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Scientists from Rutgers University-New Brunswick and Atmospheric and Environmental Research (AER) have linked the frequency of extreme winter weather in the United States to Arctic temperatures.
Their research was published today in Nature Communications.
Story - Couple - Years - Study - Co-author
"Basically, this confirms the story I've been telling for a couple of years now," said study co-author Jennifer Francis, research professor of marine and coastal sciences in Rutgers' School of Environmental and Biological Sciences. "Warm temperatures in the Arctic cause the jet stream to take these wild swings, and when it swings farther south, that causes cold air to reach farther south. These swings tend to hang around for awhile, so the weather we have in the eastern United States, whether it's cold or warm, tends to stay with us longer."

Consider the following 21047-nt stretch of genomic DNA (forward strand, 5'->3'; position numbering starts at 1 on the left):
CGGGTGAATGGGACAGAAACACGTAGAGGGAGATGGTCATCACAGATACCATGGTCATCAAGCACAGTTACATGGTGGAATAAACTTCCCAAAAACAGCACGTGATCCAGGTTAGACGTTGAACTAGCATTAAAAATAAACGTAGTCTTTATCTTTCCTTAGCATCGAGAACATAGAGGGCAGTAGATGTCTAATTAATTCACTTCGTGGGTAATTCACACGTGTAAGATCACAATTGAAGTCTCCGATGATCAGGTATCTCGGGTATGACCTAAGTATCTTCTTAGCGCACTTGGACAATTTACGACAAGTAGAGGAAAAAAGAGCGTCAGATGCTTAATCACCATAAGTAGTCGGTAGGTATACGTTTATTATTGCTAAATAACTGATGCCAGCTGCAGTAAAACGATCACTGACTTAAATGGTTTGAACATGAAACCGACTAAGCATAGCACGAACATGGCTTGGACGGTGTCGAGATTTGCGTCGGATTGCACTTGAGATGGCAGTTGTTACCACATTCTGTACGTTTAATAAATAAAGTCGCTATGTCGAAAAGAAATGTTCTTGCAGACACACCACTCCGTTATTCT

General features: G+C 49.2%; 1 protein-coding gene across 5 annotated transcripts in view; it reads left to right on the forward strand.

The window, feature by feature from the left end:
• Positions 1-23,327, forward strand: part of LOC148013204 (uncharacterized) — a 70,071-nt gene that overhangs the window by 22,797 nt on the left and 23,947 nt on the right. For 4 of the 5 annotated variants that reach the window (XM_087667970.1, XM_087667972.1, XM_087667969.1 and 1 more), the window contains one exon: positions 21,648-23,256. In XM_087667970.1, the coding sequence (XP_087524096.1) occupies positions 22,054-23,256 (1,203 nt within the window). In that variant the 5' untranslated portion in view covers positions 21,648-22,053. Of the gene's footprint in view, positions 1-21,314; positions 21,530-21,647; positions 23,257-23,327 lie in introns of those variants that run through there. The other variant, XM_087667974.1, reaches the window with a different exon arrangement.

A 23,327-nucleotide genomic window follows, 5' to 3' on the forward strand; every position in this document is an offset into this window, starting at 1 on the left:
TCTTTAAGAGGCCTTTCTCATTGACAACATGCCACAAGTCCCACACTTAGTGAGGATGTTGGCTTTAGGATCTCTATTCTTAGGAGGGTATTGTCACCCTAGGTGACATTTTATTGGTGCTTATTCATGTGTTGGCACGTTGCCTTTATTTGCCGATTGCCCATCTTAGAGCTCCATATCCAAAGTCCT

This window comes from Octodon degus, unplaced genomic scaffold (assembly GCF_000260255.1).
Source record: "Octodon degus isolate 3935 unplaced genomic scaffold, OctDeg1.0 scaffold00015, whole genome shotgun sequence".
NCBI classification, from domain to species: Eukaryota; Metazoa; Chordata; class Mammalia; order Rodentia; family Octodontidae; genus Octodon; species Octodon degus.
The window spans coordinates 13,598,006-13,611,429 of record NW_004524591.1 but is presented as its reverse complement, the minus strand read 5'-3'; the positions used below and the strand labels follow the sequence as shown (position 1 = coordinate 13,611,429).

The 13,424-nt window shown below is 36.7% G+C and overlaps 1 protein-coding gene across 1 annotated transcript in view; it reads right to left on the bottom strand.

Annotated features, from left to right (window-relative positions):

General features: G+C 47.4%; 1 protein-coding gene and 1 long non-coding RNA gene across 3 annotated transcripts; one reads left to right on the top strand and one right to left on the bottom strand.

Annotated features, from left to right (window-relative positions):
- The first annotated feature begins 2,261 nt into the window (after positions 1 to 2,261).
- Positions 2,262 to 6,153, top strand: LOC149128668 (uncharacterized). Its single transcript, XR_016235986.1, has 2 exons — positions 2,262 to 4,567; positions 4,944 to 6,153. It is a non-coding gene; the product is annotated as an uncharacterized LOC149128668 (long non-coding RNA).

The research is timely given the extreme winter of 2017-2018, including record warm Arctic and low sea ice, record-breaking polar vortex disruption, record-breaking cold and disruptive snowfalls in the United States and Europe, severe "bomb cyclones" and costly nor'easters, said Judah Cohen, director of seasonal forecasting at AER and lead author of the study.
Study - Cohen - Francis - AER - Karl
In their study, Cohen, Francis and AER's Karl Pfeiffer found that severe winter weather is two to four times more likely in the eastern United States...
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